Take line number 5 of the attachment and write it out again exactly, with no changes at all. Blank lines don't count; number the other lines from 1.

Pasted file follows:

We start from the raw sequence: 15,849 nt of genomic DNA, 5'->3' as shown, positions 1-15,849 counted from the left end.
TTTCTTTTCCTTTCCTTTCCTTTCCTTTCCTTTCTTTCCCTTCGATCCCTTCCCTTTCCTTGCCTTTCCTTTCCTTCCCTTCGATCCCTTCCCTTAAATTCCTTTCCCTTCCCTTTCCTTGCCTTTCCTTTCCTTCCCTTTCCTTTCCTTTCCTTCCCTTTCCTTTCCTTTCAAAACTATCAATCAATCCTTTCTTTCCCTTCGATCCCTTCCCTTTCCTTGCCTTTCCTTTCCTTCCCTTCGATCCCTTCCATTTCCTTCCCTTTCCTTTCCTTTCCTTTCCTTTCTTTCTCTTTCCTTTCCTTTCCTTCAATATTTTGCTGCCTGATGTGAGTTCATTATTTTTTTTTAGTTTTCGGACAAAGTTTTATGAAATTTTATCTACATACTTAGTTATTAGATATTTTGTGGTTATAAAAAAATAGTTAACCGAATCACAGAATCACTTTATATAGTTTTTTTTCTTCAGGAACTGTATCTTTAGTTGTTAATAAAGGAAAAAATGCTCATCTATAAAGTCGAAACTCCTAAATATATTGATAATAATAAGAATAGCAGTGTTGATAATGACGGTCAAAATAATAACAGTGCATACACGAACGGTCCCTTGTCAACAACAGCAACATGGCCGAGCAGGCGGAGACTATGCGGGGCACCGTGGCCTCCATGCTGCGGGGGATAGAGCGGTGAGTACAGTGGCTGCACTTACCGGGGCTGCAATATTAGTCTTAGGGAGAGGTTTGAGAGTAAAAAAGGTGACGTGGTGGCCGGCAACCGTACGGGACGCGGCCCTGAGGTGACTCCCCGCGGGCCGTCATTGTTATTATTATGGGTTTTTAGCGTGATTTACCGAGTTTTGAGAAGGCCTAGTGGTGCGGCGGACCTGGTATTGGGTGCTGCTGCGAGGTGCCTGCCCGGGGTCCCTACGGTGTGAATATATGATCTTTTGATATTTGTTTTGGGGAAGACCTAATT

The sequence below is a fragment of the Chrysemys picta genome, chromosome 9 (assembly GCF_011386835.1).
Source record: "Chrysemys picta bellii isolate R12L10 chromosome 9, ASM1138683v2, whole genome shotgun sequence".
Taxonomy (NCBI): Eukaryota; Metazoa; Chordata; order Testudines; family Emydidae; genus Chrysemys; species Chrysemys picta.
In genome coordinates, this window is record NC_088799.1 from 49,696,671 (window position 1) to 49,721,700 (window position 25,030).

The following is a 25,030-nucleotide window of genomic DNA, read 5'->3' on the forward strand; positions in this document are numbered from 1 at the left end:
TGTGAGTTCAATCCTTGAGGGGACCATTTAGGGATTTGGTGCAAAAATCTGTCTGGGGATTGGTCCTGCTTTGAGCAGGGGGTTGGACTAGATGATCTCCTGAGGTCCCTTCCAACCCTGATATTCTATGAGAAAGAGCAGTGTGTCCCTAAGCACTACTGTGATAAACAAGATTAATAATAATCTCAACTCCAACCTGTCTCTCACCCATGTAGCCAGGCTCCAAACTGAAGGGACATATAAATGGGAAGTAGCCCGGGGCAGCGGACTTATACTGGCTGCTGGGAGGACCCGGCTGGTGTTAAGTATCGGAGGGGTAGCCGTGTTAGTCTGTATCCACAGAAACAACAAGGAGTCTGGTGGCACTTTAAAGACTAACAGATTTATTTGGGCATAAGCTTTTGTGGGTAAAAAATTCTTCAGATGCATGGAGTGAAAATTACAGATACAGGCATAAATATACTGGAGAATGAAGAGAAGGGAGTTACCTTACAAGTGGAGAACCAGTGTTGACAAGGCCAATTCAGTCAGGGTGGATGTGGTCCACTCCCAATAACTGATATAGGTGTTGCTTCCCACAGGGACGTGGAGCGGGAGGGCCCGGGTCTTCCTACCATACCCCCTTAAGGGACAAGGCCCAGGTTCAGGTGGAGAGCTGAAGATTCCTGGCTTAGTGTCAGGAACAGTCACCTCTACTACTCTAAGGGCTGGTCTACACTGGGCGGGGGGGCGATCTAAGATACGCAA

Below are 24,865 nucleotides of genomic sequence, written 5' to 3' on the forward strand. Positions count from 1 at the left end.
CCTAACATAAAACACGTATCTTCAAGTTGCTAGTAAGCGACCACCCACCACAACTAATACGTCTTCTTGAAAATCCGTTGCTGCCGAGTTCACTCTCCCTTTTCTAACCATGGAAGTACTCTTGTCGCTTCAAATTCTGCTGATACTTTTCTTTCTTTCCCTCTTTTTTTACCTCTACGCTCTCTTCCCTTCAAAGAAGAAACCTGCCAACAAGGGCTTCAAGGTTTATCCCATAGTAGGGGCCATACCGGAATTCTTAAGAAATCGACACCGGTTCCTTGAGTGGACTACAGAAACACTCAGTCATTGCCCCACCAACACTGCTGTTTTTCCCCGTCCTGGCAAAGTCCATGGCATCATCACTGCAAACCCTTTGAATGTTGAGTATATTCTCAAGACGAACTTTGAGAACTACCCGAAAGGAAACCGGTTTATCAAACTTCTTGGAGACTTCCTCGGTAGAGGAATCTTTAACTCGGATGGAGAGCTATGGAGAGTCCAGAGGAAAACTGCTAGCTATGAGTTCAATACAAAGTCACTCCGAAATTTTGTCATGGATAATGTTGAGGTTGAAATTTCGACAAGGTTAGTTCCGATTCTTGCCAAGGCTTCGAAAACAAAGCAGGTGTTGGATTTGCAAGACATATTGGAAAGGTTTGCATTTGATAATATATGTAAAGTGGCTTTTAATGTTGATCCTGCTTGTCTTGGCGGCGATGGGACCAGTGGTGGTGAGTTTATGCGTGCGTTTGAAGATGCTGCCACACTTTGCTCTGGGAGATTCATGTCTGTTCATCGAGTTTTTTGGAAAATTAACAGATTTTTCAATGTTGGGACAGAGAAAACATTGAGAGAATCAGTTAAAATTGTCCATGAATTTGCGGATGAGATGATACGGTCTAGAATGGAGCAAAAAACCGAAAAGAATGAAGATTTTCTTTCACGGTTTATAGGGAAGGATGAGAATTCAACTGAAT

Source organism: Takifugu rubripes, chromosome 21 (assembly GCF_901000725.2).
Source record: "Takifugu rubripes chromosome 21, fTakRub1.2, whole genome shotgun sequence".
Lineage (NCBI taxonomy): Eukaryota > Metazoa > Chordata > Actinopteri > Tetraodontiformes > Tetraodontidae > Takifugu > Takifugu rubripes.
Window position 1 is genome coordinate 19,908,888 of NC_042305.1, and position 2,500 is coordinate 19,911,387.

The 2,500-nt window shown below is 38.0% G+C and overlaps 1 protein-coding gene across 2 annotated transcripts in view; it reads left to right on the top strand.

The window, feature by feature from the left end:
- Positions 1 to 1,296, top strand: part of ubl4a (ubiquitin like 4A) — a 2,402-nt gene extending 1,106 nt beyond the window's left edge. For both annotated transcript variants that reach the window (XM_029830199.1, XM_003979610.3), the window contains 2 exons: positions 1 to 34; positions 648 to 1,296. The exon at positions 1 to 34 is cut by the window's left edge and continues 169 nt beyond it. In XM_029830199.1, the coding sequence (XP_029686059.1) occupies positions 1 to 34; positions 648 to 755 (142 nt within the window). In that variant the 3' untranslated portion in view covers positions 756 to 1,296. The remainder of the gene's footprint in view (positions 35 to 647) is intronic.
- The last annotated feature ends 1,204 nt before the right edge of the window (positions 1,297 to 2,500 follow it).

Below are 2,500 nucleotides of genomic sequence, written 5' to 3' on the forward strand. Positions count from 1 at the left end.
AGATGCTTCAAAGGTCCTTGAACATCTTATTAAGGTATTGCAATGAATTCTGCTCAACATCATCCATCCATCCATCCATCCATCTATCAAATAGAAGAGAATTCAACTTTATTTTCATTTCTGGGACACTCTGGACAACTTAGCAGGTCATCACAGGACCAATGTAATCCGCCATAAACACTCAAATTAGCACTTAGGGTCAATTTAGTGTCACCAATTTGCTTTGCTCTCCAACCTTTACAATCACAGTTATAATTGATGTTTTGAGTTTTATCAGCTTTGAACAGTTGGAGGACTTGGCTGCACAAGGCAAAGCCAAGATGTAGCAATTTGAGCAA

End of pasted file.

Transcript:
Taxonomy (NCBI): Eukaryota; Metazoa; Chordata; order Testudines; family Emydidae; genus Chrysemys; species Chrysemys picta.